We use the term “momentary” here to indicate that the ground-glass screen might move (or something else might change), so that the local objective power density on the object is well defined only for an instant.

M. Abramowitz and I. A. Stegun, eds., Handbook of Mathematical Functions (U.S. Government Printing Office, Washington, D.C., 1964), p. 376, Eq. (9.6.23).

M. Abramowitz and L. A. Stegun, eds., Handbook of Mathematical Functions (U.S. Government Printing Office, Washington, D.C., 1964), p. 379, Eq. (9.8.6).

The phrase “adequately monochromatic” implies that the laser wavelength spread Δλ has an associated frequency spread Δf= cΔλ/λ2(where c is the speed of light) whose wavelength Λ = c/Δf= λ2/Δλ is significantly greater than the rms surface roughness of the scattering object.

The term “polarization diversity” carries the implication that the random phase shift associated with the scattering from the rough surface object is different for two orthogonal polarizations.

J. W. Goodman, “Statistical properties of laser speckle patterns,” in Topics in Applied Physics, Vol. 9, Laser Speckle and Related Phemomena, J. C. Dainty, ed. (Springer-Verlag, Berlin, 1975).
[Crossref]

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Figures (1)

Fig. 1
Fig. 1

Speckle and speckled-speckle cumulative probability distributions. The solid line presents the speckled-speckle results, whereas the broken line is for ordinary speckle. The probability PT is the probability that the random power density will exceed some threshold value NT when the average power density is N ¯. For very small values of PT, the probability that the threshold will be exceeded, the speckled-speckle distribution places much more stringent requirements on the allowable average power density N ¯ than does the ordinary speckle distribution.

Equations (19)

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Prob ( N < n < N + d N ) = P Exp ( N ; N ¯ ) d N ,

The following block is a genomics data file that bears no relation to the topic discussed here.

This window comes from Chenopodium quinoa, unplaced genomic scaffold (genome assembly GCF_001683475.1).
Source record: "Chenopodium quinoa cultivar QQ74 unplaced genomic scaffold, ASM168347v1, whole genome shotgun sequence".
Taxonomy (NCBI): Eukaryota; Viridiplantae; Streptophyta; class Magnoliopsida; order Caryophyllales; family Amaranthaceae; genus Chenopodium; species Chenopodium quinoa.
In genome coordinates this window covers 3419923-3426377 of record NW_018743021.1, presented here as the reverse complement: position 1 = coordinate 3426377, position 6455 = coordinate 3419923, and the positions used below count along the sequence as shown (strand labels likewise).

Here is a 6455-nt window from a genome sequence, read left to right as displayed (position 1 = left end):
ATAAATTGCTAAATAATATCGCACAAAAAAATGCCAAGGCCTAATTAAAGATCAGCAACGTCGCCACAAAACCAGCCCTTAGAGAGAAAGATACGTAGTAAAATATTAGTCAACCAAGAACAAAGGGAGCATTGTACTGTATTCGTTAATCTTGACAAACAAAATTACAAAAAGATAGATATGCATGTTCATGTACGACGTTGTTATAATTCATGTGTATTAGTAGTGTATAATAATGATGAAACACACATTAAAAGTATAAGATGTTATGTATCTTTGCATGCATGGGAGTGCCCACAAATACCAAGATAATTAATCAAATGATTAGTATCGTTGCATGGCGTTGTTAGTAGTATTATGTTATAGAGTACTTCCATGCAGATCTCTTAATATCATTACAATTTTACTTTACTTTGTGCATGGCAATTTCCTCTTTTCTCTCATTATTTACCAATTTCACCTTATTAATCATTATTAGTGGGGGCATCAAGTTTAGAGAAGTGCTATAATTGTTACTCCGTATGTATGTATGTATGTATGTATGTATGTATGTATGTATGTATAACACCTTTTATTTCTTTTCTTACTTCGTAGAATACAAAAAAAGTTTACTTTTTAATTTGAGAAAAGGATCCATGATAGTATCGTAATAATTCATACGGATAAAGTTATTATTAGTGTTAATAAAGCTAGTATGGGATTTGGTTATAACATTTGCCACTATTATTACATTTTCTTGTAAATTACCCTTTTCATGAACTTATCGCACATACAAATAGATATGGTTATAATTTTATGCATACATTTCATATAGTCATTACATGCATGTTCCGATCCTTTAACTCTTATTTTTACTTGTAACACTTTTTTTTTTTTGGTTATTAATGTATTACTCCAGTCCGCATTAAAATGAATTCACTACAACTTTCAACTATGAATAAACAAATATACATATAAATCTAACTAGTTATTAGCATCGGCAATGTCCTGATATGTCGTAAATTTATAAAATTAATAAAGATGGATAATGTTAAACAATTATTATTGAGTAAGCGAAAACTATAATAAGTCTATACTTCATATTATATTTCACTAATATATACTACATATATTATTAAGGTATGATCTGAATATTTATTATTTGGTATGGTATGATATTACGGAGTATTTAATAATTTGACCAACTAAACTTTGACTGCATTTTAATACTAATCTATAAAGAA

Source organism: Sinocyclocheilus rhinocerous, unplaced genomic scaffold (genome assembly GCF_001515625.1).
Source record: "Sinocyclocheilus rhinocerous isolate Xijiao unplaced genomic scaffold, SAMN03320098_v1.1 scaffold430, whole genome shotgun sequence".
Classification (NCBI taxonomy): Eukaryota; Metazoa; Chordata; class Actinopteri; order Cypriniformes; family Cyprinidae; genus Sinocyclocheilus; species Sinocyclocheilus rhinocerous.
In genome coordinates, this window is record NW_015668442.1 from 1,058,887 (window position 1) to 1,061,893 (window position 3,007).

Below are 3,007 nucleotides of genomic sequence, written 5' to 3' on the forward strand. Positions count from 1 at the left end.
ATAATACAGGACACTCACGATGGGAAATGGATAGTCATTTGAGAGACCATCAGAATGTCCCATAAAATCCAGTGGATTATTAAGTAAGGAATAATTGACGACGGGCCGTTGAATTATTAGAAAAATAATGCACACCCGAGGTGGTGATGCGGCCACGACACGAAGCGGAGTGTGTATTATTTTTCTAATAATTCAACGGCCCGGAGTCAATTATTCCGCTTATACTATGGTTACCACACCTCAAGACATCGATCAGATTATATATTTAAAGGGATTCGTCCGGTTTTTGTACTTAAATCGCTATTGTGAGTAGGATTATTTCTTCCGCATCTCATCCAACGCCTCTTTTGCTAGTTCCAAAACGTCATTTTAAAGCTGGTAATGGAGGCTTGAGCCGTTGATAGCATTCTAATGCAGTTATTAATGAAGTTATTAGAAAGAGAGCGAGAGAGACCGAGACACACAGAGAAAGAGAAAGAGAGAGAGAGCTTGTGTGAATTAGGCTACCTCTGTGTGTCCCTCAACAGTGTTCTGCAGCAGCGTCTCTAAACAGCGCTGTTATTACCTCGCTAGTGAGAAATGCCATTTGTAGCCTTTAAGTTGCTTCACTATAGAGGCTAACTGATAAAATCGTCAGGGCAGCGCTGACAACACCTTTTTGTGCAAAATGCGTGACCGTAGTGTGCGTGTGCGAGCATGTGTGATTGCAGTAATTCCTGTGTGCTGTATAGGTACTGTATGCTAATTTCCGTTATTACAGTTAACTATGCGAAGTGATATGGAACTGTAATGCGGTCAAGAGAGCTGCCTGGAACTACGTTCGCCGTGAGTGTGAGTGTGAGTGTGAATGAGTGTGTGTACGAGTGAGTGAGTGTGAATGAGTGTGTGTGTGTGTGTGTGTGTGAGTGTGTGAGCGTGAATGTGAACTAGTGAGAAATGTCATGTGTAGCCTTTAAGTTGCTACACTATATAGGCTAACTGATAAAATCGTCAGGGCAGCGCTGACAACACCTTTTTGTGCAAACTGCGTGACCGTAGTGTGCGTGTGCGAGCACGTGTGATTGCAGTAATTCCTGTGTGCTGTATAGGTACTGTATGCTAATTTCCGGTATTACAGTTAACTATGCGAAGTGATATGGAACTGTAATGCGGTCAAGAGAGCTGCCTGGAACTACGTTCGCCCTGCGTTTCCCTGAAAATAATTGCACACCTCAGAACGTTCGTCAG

P Exp ( N ; N ¯ ) = { 0 if N < 0 N ¯ - 1 exp ( - N / N ¯ ) if N 0 .
P T = N T d N N ¯ - 1 exp ( - N / N ¯ ) = exp ( - N T / N ¯ ) .
N ¯ = N T / [ - ln ( P T ) ]
D Ob R S / Ob ( λ / D L ) ,
R E / Ob / D E R S / Ob / D L .
CProb ( N < n < N + d N N ) = P Exp ( N ; N ) d N .
Prob ( N < N < N + d N ) = P Exp ( N ; N ¯ ) d N .
Prob ( N < n < N + d N ) = P K ( N ; N ¯ ) d N ,
P K ( N ; N ¯ ) = 0 d N P Exp ( N ; N ¯ ) P Exp ( N ; N ) .
P K ( N ; N ¯ ) = 0 d N N ¯ - 1 exp ( - N / N ¯ ) N - 1 exp ( - N / N ) .
P K ( N ; N ¯ ) = N ¯ - 1 0 d N N - 1 exp [ - ( N / N ¯ ) - ( N / N ) ] = N ¯ - 1 d x x - 1 exp [ - x - ( N / N ¯ ) x - 1 ] = N ¯ - 1 0 d y y - 1 exp [ - ( N / N ¯ ) 1 / 2 ( y + y - 1 ) ] = N ¯ - 1 - + d t exp [ - ( N / N ¯ ) 1 / 2 ( e t + e - t ) ] = N ¯ - 1 - + d t exp [ - 2 ( N / N ¯ ) 1 / 2 cosh ( t ) ] = 2 N ¯ - 1 0 d t exp [ - 2 ( N / N ¯ ) 1 / 2 cosh ( t ) ] .
K ν ( z ) = [ Γ ( 1 / 2 ) Γ ( ν + 1 / 2 ) ] ( 1 / 2 z ) ν × 0 d t exp [ - z cosh ( t ) ] sinh 2 ν ( t ) .
P K ( N ; N ¯ ) = 2 N ¯ - 1 K 0 [ 2 ( N / N ¯ ) 1 / 2 ] .
P T = N T d N P K ( N ; N ¯ ) = 2 N ¯ - 1 N T d N K 0 [ 2 ( N / N ¯ ) 1 / 2 ] .
K 0 ( 2 x ) ( 2 x ) - 1 / 2 exp ( - 2 x ) P ( x ) ,             for             x 1 ,
P ( x ) = 1.25331414 - 0.07832358 x - 1 + 0.02189568 x - 2 - 0.01062446 x - 3 + 0.00587872 x - 4 - 0.00251540 x - 5 + 0.00053308 x - 6 .
P T = 4 Q x d x K 0 ( 2 x ) = 2 3 / 2 Q d x x 1 / 2 exp ( - 2 x ) P ( x ) ,
Q = ( N T / N ) 1 / 2 .